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Slim Down Overweight Tripawds and Save Money

Overweight Tripawds can cost more money than slim ones. We know this, because a new pet insurance study shows too many pounds on pets leads to expensive vet bills.

Did your Tripawd pack on pandemic pounds?

help overweight Tripawds
Pandemic pounds are adding up for pets and people. (Photo by Priscilla Du Preez, Unsplash)

If your Tripawd gained weight last year, you’re not alone. Many pets (and their people, too) gained weight since Covid started. And who can blame us? We’ve gone through some scary times! All that sourdough bread baking and stress eating affects the whole family. If you suspect your dog or cat is too fluffy, pay attention: it seems that extra pounds are leading to more expensive vet bills.

A recent study by Nationwide, the nation’s first and largest provider of pet health insurance, shows that 2020 claims for conditions linked to or made worse by pet obesity increased for the ninth straight year.

Overweight Tripawds (and other Pets) Cost More Money

Tripawd arthritis exam
Dog arthritis is the number one disease made worse by excess weight.

The data shows that 20 percent of Nationwide’s pet insurance claims are the direct result of extra pounds on pets. Last year, obesity-related claims totaled more than $90 million in veterinary expenses!

Simply put, overweight Tripawds cost more money over time (as do their four-legged counterparts, of course). Too much food + too little exercise = lots of expensive problems.

The top 10 dog and cat health problems related to or made worse by obesity.

The Nationwide study results ranked the top 10 pet obesity problems in order of most claims received:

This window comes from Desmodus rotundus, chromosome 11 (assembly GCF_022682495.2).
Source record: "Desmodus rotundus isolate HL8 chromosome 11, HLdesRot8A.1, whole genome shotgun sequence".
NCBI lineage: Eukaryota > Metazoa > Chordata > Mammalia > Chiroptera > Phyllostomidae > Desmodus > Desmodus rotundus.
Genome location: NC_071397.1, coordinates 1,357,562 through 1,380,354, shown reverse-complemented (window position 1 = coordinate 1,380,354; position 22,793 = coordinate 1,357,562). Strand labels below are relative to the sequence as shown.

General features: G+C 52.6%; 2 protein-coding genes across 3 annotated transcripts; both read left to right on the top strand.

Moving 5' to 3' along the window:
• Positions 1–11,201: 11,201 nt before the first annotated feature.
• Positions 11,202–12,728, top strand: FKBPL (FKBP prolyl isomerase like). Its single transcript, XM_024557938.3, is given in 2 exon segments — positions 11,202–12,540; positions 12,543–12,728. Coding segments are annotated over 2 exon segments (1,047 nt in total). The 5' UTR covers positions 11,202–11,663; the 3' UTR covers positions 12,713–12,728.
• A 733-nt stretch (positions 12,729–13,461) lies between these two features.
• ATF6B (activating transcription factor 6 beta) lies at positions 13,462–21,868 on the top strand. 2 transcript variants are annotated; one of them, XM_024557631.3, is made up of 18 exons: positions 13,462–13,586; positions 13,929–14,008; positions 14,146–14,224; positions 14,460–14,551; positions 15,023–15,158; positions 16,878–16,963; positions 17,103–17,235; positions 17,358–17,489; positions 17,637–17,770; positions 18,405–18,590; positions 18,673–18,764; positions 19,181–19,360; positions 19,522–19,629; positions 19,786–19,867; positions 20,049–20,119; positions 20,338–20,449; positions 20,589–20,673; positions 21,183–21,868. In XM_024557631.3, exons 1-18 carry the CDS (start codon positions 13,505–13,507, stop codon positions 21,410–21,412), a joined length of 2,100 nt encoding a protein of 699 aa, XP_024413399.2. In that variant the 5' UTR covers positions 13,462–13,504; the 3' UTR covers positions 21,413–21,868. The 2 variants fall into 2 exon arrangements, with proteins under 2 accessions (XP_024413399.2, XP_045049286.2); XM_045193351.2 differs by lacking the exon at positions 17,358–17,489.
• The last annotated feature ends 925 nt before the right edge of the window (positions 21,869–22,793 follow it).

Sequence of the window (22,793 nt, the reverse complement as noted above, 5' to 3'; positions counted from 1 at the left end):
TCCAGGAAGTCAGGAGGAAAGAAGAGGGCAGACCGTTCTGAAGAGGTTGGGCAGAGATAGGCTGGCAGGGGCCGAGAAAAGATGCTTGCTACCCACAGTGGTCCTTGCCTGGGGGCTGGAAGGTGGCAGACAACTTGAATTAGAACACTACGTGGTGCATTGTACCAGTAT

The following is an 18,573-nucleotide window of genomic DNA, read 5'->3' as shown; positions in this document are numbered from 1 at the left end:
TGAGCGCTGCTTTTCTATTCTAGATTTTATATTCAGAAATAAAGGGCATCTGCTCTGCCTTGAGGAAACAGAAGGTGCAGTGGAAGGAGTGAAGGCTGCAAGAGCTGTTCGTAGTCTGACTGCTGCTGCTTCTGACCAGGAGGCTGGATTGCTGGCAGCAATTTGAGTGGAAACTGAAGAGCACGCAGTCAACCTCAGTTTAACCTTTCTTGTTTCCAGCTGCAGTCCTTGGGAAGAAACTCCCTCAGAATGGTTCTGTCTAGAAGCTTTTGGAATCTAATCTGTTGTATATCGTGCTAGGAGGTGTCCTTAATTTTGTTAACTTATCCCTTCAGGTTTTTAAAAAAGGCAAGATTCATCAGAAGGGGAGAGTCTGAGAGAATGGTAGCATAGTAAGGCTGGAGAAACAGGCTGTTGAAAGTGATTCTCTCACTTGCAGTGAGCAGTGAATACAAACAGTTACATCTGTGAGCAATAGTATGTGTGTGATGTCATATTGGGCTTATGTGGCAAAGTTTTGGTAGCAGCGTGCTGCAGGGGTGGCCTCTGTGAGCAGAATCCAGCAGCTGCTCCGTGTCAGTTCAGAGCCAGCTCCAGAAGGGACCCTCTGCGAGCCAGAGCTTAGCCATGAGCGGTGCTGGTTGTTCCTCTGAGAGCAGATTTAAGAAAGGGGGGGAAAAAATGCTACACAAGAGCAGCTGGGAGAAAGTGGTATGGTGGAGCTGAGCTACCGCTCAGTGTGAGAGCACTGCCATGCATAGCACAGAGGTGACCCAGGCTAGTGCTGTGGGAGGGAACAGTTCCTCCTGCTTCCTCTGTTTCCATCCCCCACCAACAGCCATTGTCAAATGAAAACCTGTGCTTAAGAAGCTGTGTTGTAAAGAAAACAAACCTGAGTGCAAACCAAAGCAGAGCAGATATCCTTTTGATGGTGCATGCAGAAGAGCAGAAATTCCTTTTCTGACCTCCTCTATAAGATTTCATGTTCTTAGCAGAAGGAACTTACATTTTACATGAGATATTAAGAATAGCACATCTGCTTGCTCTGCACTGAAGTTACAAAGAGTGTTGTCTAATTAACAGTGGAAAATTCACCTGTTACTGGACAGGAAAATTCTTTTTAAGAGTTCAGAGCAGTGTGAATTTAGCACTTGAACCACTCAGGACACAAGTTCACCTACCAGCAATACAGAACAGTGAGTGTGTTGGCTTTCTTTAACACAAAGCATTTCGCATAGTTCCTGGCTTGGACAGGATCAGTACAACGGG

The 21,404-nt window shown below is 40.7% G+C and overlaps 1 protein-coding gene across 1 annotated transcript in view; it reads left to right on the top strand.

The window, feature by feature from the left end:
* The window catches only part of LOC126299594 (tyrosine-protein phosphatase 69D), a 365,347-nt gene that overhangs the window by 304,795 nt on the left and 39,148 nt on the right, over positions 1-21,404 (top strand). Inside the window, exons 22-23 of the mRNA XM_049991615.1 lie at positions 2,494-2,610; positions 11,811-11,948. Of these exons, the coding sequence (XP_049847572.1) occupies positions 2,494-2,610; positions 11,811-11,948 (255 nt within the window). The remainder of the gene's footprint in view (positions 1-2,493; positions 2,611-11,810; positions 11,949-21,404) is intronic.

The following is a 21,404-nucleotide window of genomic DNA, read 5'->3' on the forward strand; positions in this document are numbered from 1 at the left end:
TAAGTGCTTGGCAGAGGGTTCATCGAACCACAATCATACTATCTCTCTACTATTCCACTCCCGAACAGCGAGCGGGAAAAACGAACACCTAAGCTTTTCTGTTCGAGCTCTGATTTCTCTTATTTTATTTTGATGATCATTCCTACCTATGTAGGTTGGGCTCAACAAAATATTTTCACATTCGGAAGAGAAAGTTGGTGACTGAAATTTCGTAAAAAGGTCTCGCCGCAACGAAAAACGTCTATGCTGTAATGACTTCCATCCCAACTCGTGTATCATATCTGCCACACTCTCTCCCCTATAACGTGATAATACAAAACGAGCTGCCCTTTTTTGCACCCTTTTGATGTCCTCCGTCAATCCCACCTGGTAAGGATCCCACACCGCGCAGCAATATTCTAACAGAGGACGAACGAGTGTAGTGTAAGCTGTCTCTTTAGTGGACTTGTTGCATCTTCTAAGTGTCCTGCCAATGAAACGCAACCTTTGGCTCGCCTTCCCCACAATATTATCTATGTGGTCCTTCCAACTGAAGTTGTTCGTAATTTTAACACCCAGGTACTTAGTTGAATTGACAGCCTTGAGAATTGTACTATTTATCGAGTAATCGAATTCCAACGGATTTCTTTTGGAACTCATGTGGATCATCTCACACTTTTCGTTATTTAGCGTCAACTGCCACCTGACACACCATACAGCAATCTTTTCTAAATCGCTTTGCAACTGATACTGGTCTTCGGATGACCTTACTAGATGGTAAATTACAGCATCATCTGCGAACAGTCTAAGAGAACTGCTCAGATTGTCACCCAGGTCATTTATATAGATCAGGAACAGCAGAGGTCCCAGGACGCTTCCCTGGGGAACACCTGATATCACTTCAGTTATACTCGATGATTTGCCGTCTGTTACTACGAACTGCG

pet obesity problems
These pet obesity problems aren’t just about Tripawd health problems, but you get the point.

Arthritis is the most common disease made worse by excessive weight in dogs. At Nationwide Pet Insurance, arthritis represented more than 85,000 claims and carried an average treatment fee of $349.

For cats, bladder or urinary tract disease was the most common obesity-related condition. Cat bladder issues accounted for nearly 14,000 claims with an average claim amount of $529 per pet.

“Veterinarians have been sounding the alarm about overweight pets for years now,” said Dr. Jules Benson, Nationwide’s chief veterinary officer. “Part of the problem is that pet parents often don’t realize when an animal is overweight, or if they’re aware, they struggle with helping their pet lose weight.”

How to Help Your Tripawd Lose Weight

We know it’s not easy to help a Tripawd lose weight. You can’t just ask a three-legged dog or cat to walk more or play harder. The wrong types of activity can do more harm than good, and then you’ve got bigger problems on your hands.

The best way to get your Tripawd on the path to slimming down is to ask your veterinarian: how can I help my Tripawd lose weight?

Veterinarians understand dog and cat physiology. Your vet can determine if your Tripawd has a problem causing the extra weight. If it’s a matter of cutting out calories and getting safe Tripawd-friendly exercise, they can guide you there too.

For now, check out our best resources to help overweight Tripawds get to safe, healthy weight:

Get The Best Tripawd Weight Loss Plan

Getting started with a safe Tripawd weight loss plan sounds confusing, but Tripawds Foundation’s free rehab program can help.

How to Check a Pet’s Weight at Home

Dr. Alex Avery shares pet weight loss tips and how to check a pet’s weight at home without using a scale.

Tripawd Rehab Home Exercise Program Gets Your Dog Fit

Get your amputee hero strong and fit with a new Tripawd home exercise program from veterinarian and rehab therapy expert Dr. John Waterhouse.



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